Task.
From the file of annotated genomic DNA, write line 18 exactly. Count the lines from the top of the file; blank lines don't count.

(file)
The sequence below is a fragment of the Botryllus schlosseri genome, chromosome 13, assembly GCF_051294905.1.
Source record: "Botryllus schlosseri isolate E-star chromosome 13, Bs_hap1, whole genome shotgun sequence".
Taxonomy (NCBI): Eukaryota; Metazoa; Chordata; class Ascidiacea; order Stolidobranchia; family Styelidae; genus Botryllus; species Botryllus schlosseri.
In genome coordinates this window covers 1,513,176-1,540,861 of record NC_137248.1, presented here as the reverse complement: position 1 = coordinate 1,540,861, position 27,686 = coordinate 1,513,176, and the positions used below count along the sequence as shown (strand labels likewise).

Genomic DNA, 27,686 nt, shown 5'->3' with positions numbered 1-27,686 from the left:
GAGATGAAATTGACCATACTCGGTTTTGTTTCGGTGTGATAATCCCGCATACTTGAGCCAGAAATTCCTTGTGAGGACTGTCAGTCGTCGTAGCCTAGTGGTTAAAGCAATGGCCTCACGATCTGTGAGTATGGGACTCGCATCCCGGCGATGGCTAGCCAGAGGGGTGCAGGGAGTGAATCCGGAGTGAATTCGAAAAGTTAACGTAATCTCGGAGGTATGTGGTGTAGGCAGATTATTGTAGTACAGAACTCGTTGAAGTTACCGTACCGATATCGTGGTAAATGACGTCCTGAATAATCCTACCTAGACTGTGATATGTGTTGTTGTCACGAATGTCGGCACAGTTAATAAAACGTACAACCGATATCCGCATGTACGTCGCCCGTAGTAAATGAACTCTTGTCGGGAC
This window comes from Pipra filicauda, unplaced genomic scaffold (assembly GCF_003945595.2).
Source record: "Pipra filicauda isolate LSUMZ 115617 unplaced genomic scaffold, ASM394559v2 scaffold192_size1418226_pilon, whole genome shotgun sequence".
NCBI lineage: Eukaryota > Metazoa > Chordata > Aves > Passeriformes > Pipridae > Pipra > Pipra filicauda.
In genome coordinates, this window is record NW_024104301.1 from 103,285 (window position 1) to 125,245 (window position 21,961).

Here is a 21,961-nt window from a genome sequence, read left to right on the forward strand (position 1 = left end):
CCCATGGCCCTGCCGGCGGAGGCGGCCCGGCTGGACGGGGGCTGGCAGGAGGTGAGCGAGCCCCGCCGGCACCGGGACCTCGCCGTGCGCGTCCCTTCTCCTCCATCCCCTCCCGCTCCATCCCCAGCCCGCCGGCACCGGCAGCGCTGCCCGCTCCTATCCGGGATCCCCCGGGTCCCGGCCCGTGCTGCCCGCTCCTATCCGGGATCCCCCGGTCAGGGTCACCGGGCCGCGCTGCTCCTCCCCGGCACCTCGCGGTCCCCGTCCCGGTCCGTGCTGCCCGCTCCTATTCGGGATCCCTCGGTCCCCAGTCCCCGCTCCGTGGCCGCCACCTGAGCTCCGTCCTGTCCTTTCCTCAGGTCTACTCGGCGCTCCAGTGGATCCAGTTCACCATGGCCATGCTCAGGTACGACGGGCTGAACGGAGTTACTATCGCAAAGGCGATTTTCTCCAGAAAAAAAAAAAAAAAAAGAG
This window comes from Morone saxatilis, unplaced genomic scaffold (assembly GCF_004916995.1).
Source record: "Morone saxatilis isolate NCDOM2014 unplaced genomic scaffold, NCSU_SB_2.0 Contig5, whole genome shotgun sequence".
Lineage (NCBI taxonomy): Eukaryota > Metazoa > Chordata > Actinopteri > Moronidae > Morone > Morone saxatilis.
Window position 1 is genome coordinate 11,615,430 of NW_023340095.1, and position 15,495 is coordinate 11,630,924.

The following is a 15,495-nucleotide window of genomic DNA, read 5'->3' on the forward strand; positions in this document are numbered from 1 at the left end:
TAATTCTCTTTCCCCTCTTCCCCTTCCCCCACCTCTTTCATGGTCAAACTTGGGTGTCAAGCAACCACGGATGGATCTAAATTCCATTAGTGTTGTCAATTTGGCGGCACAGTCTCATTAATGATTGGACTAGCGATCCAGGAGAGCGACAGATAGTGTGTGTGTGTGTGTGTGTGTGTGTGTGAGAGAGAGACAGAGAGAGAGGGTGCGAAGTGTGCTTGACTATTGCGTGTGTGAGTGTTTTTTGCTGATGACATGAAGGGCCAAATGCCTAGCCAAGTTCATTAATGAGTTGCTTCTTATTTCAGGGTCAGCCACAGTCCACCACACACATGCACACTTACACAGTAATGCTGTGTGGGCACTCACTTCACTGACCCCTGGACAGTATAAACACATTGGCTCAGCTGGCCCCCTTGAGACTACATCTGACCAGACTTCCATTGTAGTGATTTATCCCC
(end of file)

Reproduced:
TAATTCTCTTTCCCCTCTTCCCCTTCCCCCACCTCTTTCATGGTCAAACTTGGGTGTCAAGCAACCACGGATGGATCTAAATTCCATTAGTGTTGTCAATTTGGCGGCACAGTCTCATTAATGATTGGACTAGCGATCCAGGAGAGCGACAGATAGTGTGTGTGTGTGTGTGTGTGTGTGTGTGAGAGAGAGACAGAGAGAGAGGGTGCGAAGTGTGCTTGACTATTGCGTGTGTGAGTGTTTTTTGCTGATGACATGAAGGGCCAAATGCCTAGCCAAGTTCATTAATGAGTTGCTTCTTATTTCAGGGTCAGCCACAGTCCACCACACACATGCACACTTACACAGTAATGCTGTGTGGGCACTCACTTCACTGACCCCTGGACAGTATAAACACATTGGCTCAGCTGGCCCCCTTGAGACTACATCTGACCAGACTTCCATTGTAGTGATTTATCCCC